206 South Grand Avenue, Lansing, Michigan:

206SGrand

To give you a better perspective, a long shot:

206_lot

A pothole in a parking lot behind the former Capitol National Bank building (now under renovation to become the new home of Davenport University) revealed the tile to the entryway of a building formerly on this site: Oil Heating Corporation from 1934 to 1938, Howland Engineering through the early part of World War II, then Rulison & Sons Supply Company until 1954. Records show the address belonged to Wolverine Parking Company starting in 1955, so my guess is the building was demolished about that time. This would match when the Capitol National Bank building was built. As the parking will be repaved as part of the site renovations, the exposure of the old entryway was fortuitous and worth capturing.

Found this for sale some time ago. Ronald McDonald unwittingly made me want to be a highway engineer:

In the early 1970s pre-Happy Meal days, McDonald’s offered a series of travel games for kids to play on long road trips, the Ronald McDonald Travel Kit. This was a series of games on cardstock and included Lap Baseball, Scramble Spelling, the Country and City Sights Games, the Car Game, and the Road Sign Game. The object of the latter games, if I recall, was to punch out or mark each object as you saw it, like filling out a bingo card. The first who completed a row or column was the winner.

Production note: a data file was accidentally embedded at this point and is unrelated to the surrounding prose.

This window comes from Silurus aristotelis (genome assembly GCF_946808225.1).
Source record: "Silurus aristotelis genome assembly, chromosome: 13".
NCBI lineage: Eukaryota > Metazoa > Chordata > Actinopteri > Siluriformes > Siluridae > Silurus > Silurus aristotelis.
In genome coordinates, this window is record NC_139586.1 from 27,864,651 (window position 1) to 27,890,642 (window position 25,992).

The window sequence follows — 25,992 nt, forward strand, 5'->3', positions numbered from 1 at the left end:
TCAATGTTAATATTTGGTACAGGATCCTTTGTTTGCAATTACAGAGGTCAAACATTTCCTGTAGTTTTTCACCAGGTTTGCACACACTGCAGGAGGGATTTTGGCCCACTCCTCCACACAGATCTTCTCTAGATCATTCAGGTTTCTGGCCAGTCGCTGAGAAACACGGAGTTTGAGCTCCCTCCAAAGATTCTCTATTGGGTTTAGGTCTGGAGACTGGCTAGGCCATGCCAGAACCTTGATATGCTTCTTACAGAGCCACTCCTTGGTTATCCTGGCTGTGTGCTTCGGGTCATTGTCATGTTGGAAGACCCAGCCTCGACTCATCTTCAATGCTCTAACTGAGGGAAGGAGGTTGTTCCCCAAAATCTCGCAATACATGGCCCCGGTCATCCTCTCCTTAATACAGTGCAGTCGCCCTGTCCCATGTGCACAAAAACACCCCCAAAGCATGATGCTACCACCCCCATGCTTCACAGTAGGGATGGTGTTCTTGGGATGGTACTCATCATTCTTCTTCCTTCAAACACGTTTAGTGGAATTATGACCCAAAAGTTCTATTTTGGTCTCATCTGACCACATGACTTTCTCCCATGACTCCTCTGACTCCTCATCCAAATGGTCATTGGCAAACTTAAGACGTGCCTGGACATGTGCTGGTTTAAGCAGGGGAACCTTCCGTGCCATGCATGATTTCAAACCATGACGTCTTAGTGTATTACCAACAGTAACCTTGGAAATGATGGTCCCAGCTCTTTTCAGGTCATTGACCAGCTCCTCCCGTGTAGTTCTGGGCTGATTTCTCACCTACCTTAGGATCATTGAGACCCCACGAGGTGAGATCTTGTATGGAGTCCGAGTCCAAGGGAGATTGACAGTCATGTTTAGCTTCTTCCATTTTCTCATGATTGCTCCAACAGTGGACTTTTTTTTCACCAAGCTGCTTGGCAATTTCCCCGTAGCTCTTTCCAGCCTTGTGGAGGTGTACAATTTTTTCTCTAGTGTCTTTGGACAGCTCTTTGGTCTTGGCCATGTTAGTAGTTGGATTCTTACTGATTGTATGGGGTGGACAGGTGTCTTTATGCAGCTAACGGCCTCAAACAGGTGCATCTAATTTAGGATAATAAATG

My older brother had a passion for model railroading, and as his sidekick I’d contribute my expertise to his visions on the 4×8 sheets of plywood our dad bought for us. Our HO-scale world had all the accoutrements, but we were not content to just let the trains have all the fun. We had to interact with our world. So, our roads were sized to accommodate Hot Wheels cars. And for road signs? That’s where the Travel Kit excelled.

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About a year after graduating from college, one of my old professors called to ask me to speak to his class of seniors about Life in the Real World. I wasn’t able to, and it was a good thing. Like a lot of recent grads, I probably would have spoken about the fun projects I worked on, the challenges of being the newbie or how cool it is to live in a big city.

It’s better to bring in graduates from three to five years prior, and get a mix of people who stayed with the profession and those who left. The best audience would be the freshmen and sophomores, but any class level would benefit.

With the perspective that comes from five years of practice, the one piece of advice I’d give to someone considering or in a design major is this: if drawing and designing do not come easily and naturally to you, seriously consider changing majors as soon as possible.

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